Thursday, 19 January 2012 10:23

New Year Spring Clean

With the unsettled weather and the commitments of a new term at work Andy Taylor's fishing opportunities so far in 2012 have been non existent.

The long dark nights have however given me chance to do an MOT on my fishing gear. I was lucky this Christmas in that Santa bought my one or two bits of fly fishing tackle. 2 new Greys GX500 appeared under the tree and I have spent the last few evenings loading them up with new lines ready for the start of the reservoir season. This prompted me to check over the rest of my fly fishing gear in a pre season tackle check.

So here is my top 6 MOT checks before you venture out!

Rods. A friend of mine two seasons ago took his rod out of the case having not used it since a wet October day the previous season to find the hole thing was mouldy! I still chuckle about his response to this day! So give your rod tube a quick wipe down with a wet cloth to remove excess dirt, put your rod case in the washing machine on a cool wash. You don’t want it to shrink!! Use a soft toothbrush and damp cloth to remove the bits of dirt from around the eyes and eye whippings. Check your tip ring for signs of wear.

Reels. A quick wash in luke warm soap water using your soft toothbrush to remove grit and dirt. Oil the necessary internal parts. Re label your spare spools so you can identify the lines on them. The Greys GX reels saves this hassle with their unique line ID system on the spools 

Fly Lines. Take the full line off the reel and check for cracks and damage. Replace with new lines if badly cracked or damaged. My DI7 line had the internal core exposed and my floating line was cracked after three years of heavy usage. Both have now been replaced.

Braided Loops and Needle knots. Check your leader to fly line connectors. For my sinking lines I use braided loops which are nail knotted to the fly line. Those of you who use the sleeve and glue (why?) need to check the point where the sleeve and glue touch fly line as this may well have “cut” through to the core. This will need replacing. On my floating lines I “needle knot” a short section of 15lb b/s nylon or short tapered leader. A quick check here to make sure both the needle knot and nylon loop are ok.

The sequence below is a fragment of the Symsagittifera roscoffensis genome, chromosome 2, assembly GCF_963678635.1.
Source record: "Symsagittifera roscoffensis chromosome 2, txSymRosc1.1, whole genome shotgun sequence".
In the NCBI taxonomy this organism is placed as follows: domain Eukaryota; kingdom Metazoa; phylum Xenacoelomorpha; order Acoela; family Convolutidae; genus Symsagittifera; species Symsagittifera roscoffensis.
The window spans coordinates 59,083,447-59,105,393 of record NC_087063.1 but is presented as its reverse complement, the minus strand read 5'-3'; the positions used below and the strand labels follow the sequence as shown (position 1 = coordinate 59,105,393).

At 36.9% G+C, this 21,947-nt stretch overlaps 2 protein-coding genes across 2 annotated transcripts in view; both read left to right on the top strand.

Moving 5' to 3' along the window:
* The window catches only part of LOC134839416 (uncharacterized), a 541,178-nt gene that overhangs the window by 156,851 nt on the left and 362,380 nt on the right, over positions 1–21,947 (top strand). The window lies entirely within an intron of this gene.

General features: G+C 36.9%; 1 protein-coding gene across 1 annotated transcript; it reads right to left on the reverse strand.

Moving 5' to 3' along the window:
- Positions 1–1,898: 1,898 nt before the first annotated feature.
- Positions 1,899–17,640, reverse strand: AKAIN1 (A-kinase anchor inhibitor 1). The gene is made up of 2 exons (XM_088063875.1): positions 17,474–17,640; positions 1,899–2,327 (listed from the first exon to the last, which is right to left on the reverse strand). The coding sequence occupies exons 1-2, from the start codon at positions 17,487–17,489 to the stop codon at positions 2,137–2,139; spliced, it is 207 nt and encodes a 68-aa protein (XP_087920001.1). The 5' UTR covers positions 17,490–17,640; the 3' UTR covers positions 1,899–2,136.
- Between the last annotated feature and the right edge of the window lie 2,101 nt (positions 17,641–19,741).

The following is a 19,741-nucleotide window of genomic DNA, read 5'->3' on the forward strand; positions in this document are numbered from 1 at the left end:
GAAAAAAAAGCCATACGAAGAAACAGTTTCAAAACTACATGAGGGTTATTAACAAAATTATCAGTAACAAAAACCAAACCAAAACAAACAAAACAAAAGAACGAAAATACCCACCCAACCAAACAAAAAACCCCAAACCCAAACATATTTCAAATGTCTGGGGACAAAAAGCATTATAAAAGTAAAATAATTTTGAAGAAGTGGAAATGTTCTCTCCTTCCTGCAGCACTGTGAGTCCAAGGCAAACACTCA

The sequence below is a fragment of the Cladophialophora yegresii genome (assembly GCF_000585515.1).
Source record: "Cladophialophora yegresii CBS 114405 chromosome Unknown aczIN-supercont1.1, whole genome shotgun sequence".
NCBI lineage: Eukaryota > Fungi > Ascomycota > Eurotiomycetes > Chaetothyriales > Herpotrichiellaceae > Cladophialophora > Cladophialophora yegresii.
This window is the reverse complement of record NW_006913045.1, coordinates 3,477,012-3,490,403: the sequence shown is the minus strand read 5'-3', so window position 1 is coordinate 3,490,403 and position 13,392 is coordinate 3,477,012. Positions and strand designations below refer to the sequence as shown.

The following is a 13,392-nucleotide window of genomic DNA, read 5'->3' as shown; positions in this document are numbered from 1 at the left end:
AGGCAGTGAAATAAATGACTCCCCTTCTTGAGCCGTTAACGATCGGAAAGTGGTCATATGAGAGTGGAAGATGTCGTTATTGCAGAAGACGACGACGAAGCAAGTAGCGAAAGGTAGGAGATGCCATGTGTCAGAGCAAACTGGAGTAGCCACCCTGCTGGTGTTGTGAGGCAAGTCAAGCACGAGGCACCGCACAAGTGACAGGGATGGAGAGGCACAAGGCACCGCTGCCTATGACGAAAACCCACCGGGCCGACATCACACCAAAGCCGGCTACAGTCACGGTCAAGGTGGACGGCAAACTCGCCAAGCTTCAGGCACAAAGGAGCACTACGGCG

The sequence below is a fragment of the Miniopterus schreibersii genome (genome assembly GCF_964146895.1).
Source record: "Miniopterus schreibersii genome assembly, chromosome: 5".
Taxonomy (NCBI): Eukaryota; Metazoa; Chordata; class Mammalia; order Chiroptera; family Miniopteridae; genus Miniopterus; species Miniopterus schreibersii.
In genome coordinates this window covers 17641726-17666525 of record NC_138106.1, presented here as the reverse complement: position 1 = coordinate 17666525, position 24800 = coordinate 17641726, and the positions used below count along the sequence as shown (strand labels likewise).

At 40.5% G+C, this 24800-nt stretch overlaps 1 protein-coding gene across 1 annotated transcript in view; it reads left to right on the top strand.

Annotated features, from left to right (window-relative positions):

Flies. Remove any rusty flies and flies where the hooks have been slightly straightened. Separate lures, nymphs and dries into separate boxes or separate sections. Stock up on last seasons killing patterns.

Label your tackle.
After 20+ years of being involved in managing a trout fishery it amazes me the amount of tackle which is left on the bankside and never reclaimed. We could have reunited most of this with its owners had it been marked with the owners name and telephone number. So my rod case has a name tag and my telephone number sewn in like my son has in his school uniform. My reel case has a business card inside it. And most importantly my fly boxes have my name and telephone number cellotaped firmly on the back of the box with the fly types cellotaped to the front.

So I now have everything ready for my next session weather and work permitting!

Andy Taylor is a member of the Hardy and Greys Fly Fishing Instructors Academy. He is also a qualified and insured instructor with the Game Anglers Instructors Association. Andy can be booked for part, half or full day guiding on his parents fishery in beautiful south east Cheshire or one of the many large and small stillwaters in the Midlands and the delightful Welsh Dee.

Andy Taylor
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TFF 770 x 210 subs ban

TFF 770 x 210 subs ban

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